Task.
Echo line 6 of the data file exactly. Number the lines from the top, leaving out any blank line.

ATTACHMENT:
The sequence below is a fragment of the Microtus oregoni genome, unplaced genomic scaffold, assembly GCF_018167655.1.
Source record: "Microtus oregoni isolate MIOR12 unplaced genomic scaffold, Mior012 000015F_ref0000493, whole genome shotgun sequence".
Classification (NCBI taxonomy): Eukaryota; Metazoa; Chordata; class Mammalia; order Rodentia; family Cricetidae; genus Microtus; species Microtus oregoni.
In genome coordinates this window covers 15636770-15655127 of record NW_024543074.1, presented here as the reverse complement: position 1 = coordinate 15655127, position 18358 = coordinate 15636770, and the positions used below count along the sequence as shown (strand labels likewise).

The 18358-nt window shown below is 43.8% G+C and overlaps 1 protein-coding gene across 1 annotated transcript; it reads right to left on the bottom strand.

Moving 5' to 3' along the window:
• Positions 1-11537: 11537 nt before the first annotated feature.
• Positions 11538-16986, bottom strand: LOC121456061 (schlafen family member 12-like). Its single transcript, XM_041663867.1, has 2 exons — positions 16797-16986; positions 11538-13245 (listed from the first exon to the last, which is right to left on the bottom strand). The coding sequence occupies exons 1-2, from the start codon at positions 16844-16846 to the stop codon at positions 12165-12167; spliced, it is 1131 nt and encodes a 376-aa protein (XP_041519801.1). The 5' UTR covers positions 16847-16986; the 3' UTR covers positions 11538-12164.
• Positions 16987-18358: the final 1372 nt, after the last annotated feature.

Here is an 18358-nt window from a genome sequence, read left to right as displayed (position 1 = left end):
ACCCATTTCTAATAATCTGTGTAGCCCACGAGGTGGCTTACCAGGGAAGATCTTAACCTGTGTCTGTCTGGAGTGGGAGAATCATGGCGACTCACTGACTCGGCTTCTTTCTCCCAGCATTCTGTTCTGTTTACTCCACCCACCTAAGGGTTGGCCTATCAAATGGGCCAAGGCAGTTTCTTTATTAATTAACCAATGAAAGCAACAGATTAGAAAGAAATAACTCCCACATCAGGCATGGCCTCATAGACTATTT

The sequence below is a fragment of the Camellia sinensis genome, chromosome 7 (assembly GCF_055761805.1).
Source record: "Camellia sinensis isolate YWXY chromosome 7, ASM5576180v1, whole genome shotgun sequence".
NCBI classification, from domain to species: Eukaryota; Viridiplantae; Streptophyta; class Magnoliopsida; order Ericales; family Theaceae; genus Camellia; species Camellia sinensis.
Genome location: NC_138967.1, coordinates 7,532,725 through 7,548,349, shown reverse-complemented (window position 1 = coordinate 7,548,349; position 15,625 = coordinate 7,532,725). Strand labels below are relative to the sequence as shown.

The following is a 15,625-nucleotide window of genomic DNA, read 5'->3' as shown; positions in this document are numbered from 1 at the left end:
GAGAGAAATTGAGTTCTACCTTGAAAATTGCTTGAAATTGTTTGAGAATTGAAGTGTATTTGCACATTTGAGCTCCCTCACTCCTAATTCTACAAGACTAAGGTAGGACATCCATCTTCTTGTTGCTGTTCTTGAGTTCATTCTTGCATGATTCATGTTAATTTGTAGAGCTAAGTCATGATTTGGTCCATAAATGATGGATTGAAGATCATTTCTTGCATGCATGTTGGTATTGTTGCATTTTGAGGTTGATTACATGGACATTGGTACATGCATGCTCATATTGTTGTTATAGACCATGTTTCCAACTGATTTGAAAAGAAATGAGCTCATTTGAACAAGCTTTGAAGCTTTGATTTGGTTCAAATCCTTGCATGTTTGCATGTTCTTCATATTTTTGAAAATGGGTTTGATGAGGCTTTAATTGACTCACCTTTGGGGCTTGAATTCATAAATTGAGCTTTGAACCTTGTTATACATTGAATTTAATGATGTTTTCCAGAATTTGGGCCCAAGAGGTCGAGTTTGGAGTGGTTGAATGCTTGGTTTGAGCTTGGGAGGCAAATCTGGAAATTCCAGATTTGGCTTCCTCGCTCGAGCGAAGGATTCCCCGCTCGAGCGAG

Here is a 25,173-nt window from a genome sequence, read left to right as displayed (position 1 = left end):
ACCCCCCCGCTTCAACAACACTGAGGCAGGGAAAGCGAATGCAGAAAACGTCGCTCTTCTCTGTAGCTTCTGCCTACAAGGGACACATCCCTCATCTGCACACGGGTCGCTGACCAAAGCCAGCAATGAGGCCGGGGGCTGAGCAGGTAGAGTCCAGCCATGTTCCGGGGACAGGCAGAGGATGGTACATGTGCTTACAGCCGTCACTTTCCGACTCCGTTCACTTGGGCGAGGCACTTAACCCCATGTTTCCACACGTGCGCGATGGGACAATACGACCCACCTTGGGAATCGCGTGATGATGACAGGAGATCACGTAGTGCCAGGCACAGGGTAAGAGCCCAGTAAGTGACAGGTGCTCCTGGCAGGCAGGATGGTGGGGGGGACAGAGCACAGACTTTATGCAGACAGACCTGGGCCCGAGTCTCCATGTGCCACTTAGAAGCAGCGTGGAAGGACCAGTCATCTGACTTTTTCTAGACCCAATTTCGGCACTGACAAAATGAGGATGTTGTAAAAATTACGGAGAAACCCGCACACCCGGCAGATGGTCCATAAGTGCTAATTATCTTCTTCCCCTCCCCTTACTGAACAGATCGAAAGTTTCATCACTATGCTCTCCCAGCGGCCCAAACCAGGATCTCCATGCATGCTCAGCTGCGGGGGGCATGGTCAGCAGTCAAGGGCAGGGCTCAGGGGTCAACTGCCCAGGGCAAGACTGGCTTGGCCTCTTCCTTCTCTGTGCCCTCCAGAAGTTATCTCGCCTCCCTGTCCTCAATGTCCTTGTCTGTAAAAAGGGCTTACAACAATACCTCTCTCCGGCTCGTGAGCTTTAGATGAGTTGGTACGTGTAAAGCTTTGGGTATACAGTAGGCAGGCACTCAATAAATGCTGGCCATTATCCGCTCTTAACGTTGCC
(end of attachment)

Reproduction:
Moving 5' to 3' along the window: